Tim Weston offers an update on the ongoing debates surrounding grouse shooting, and shares some findings of a recent report that will be extremely useful in the years ahead

The hen harrier seems to be the one thing that many campaign groups like to use as a device to kick the driven grouse shooting ‘industry’ as they call it. They use this one bird as a kind of barometer for how bad driven grouse shooting is in their view, and don’t tend to look at many of the facts. Probably because they wouldn’t fit the narrative they are trying to present.
Firstly, there are huge conservation benefits to a wide range of species. For example, wading birds do really well on moors managed for driven grouse shooting. In many places, these very same birds are incredibly rare such as the curlew and redshank, but both are thriving on our moors.

A really good comparison is the uplands of England and those of Wales. In England, the uplands sing with the sound of small and large birds as well as raptors like the merlin and, yes, the hen harrier, as well as a whole plethora of others. In the spring time, the English uplands are a wonderous place and this is mainly concentrated around the areas that are managed for driven grouse shooting. Wales, in contrast, has virtually no grouse shooting at all, and apart from one very small area where grouse are shot, the Welsh uplands are a pretty desolate place in terms of wildlife. I wonder if that is what these characters want for the rest of the UK, too? That surely can’t be the goal of getting driven grouse shooting banned, could it?

Is the hen harrier being persecuted?
The fact is that the hen harrier isn’t doing all that badly. Yes, things could improve, but you don’t get nature to work like that. It takes time, and the grouse keepers of England are doing a great job of helping the hen harrier thrive on the moors once again. The figures speak for themselves, and so do the facts from Natural England. In 2021 we had one of the best hen harrier breeding seasons on record. This was mainly due to a combination of good weather and an abundance of voles and other prey. We often forget that the hen harrier is reliant on these species as well as the unique habitat that grouse keepers create for the birds.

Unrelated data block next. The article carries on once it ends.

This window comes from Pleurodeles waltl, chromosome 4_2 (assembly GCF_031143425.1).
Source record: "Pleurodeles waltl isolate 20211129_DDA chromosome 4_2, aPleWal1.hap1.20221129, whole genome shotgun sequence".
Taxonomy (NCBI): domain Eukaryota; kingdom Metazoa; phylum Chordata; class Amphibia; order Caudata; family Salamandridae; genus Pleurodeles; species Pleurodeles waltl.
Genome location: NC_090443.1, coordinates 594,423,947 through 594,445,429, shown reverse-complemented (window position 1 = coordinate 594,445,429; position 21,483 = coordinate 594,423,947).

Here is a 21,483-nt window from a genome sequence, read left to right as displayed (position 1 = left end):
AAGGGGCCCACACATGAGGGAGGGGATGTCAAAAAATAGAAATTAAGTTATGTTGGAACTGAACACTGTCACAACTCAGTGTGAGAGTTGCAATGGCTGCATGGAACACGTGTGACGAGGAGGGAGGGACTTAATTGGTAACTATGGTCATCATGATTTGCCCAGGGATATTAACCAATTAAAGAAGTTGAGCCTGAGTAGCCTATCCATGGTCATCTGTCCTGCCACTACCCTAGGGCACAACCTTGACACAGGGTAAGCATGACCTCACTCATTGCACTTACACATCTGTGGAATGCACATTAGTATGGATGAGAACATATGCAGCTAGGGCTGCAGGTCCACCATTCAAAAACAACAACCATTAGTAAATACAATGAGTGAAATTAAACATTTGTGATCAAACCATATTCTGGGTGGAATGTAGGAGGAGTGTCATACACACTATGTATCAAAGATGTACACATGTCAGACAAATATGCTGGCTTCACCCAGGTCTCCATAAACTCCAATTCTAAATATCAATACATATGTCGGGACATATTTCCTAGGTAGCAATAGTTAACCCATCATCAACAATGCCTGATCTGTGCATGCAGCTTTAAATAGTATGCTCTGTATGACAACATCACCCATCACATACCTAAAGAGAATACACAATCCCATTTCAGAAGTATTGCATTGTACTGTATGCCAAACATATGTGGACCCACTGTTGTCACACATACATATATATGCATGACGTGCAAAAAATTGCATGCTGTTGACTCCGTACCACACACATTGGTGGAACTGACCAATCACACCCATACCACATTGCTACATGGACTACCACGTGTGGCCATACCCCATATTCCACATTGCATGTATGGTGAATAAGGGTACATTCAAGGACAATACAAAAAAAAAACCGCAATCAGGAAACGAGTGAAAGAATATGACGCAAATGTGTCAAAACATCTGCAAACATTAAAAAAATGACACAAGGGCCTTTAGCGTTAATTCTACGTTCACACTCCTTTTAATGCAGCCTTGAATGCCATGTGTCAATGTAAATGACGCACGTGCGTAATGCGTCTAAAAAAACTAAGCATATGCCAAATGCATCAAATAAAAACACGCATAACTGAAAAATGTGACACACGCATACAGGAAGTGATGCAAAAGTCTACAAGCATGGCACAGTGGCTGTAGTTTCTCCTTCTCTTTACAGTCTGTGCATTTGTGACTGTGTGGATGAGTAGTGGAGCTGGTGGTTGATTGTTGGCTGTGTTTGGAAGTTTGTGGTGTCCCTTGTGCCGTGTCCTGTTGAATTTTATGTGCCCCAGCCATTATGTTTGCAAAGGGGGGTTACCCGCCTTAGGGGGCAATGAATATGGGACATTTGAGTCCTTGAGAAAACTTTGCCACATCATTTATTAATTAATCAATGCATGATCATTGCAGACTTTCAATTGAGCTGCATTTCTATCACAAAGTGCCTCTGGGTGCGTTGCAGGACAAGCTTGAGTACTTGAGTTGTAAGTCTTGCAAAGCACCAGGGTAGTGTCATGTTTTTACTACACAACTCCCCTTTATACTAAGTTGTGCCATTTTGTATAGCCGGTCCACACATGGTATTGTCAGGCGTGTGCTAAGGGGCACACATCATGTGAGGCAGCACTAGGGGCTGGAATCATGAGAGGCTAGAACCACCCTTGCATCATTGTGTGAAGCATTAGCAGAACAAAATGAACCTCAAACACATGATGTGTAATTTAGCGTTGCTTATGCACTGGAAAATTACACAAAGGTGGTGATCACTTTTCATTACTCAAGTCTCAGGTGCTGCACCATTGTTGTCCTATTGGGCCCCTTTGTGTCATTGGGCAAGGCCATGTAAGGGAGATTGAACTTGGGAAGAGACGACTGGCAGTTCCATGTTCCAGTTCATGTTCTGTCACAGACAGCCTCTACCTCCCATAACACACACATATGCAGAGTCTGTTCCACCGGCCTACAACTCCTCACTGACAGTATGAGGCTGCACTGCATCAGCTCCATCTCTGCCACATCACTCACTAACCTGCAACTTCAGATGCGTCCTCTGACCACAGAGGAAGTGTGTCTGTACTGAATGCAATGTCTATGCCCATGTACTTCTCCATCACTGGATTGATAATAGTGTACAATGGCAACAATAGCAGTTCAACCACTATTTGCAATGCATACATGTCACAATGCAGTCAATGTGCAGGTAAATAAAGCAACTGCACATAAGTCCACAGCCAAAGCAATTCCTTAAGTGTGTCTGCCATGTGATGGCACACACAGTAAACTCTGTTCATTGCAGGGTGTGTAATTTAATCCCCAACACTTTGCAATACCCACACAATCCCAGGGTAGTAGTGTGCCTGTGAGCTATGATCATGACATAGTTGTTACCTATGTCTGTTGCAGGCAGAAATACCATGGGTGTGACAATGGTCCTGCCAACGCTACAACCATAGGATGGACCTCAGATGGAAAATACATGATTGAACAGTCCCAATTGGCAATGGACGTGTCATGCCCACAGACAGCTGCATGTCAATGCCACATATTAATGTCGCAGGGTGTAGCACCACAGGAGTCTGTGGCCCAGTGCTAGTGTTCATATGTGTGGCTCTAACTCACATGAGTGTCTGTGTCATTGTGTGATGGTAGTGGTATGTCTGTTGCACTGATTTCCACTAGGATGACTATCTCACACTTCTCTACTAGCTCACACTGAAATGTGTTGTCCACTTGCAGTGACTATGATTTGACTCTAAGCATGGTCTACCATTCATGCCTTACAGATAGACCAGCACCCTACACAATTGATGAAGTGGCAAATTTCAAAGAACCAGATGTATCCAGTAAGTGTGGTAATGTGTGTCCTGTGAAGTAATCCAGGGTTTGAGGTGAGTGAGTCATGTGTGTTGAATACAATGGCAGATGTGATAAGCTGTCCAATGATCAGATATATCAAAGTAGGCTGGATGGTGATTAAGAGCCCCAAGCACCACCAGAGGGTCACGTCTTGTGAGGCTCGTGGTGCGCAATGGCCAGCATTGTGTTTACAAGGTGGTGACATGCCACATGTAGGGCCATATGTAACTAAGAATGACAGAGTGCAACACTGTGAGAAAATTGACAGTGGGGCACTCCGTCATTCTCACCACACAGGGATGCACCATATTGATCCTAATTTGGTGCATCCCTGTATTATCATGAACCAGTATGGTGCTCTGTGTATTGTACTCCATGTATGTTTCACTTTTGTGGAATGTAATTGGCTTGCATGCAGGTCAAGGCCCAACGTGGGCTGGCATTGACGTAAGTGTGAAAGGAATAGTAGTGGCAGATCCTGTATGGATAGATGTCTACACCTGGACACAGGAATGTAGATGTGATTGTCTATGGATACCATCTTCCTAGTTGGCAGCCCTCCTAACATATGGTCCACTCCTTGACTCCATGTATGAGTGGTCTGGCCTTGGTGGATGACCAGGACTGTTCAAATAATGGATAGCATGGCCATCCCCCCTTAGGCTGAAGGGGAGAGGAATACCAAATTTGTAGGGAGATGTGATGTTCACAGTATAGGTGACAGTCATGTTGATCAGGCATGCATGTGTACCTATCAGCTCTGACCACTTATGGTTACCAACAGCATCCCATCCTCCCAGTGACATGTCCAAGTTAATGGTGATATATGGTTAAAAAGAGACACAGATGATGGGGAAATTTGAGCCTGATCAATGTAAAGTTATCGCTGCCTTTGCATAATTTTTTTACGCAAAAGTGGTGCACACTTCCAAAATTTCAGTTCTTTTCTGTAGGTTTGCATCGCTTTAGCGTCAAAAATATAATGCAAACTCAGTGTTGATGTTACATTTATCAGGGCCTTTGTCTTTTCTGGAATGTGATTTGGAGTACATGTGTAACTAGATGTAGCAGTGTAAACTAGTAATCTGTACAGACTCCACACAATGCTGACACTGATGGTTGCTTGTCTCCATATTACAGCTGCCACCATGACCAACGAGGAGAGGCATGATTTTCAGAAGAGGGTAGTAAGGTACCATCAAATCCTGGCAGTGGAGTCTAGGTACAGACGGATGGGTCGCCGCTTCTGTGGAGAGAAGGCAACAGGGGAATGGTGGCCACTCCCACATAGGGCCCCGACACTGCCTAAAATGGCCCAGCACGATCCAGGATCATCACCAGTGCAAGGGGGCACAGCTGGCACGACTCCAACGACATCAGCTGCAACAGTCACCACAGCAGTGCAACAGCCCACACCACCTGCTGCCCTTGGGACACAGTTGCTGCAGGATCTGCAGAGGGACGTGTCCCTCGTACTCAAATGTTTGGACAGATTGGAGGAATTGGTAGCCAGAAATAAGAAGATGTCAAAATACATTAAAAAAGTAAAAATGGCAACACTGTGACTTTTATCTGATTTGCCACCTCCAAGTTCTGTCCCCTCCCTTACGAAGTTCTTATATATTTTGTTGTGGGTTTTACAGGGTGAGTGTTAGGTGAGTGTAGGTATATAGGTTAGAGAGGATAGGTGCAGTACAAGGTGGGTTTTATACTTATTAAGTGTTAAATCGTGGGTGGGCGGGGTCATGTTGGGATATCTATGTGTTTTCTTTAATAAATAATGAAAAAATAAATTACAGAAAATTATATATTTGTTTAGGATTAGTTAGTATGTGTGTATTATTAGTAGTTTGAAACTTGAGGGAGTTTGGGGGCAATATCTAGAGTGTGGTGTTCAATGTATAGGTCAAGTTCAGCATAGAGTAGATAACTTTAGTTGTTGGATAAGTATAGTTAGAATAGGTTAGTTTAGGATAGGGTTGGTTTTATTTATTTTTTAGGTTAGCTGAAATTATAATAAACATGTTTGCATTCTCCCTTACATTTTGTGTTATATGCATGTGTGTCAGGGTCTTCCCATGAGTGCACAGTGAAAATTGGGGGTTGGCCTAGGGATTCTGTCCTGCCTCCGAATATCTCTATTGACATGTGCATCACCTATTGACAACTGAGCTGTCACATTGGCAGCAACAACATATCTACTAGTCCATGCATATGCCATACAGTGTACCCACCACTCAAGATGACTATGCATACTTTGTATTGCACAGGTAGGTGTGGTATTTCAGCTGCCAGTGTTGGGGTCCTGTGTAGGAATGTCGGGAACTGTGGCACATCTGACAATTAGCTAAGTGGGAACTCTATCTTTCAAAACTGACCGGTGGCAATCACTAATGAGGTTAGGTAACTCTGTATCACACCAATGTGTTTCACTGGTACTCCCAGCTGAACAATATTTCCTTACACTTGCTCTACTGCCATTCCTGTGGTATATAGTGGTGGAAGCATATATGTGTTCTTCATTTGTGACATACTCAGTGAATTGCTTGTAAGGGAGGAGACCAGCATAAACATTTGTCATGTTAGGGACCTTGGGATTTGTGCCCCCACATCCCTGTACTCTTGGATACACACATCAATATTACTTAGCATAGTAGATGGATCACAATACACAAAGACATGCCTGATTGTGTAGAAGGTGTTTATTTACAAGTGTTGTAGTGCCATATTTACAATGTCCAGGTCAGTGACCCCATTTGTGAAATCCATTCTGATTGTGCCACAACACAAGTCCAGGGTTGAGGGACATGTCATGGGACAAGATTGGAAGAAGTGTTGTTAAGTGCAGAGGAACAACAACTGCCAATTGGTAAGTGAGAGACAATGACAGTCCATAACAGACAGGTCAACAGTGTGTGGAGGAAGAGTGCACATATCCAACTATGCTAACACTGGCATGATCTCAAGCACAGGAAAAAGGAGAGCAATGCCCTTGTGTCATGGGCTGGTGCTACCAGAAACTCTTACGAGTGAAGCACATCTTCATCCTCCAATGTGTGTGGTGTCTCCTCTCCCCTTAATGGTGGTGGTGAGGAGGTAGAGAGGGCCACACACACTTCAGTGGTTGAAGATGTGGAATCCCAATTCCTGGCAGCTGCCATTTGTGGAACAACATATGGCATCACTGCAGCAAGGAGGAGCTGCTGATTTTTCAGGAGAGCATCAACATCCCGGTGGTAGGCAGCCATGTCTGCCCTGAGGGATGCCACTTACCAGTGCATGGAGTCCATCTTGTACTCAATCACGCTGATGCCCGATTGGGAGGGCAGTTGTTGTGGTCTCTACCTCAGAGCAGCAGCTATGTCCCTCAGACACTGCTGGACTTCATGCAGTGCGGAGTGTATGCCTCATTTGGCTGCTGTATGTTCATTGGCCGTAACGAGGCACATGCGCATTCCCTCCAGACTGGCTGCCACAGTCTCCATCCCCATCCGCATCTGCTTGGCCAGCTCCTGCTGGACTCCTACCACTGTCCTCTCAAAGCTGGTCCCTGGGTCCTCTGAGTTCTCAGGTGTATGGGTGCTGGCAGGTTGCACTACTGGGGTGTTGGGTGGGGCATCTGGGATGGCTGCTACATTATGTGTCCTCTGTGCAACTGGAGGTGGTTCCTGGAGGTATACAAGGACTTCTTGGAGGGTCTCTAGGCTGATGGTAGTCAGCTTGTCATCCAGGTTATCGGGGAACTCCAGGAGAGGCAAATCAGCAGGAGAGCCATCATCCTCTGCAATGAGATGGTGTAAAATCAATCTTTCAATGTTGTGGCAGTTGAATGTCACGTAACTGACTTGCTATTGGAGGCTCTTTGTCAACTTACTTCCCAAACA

Natural England have been tagging hen harriers for many years now, and this has shown some really interesting results. For example, one bird that was tagged in 2019 called Colin stopped transmitting in April 2021. However, he was photographed this breeding season and positively identified at the nest. The trouble is, he would have been listed as “missing in suspicious circumstances” by the RSBP bird crime report, and others will have put out a press release saying that a hen harrier has gone missing over a grouse moor. They never let the public know when these birds turn up. 

The other thing worth knowing is that birds of prey struggle to get through the first year of life due to natural causes. Several tags stopped transmitting in 2021. Natural England acknowledge that illegal persecution could be a factor in this, so as soon as a tag stops transmitting they, together with the police, conduct an extensive search of the area for the body of the missing bird. On this occasion, the bodies of two of the tagged birds were recovered and sent for a post-mortem examination. The findings did not suggest that the birds were illegally killed at all, and instead died of natural causes.

An important factor in sustaining upland communities
It’s not just about the flora and fauna of the uplands. A recent report by the University of Nottingham looked at many aspects of driven grouse shooting on the uplands. The document has now been published, and looks at over 350 pieces of evidence from both sides of the debate to draw some extremely pertinent conclusions. The idea of the report is to have a live document that will be updated regularly when new evidence comes to light making it an important resource now and in the future.

The report examines subjects such as why driven grouse shooting stimulates such passion and opposition, when so many other things like the industrial fishing of our seas don’t. It also looks at economics, various social aspects, and the effects on biodiversity, as well as looking at it in relation to renewable energy, tourism, predator control and land management.

In conclusion, the report states that driven grouse shooting is an important part of a mosaic of income-generating activities that sustain upland communities. It notes that management for grouse results in an increasingly rare assemblage of plants, animals and invertebrates being supported and enhanced to the benefit of the UK and Europe. The report also states that stopping driven grouse shooting would have a detrimental social impact as the individuals involved come from a wider range of social backgrounds than other forms of shooting.

Plenty of food for thought. And though it’s early days, overall it’s looking quite positive.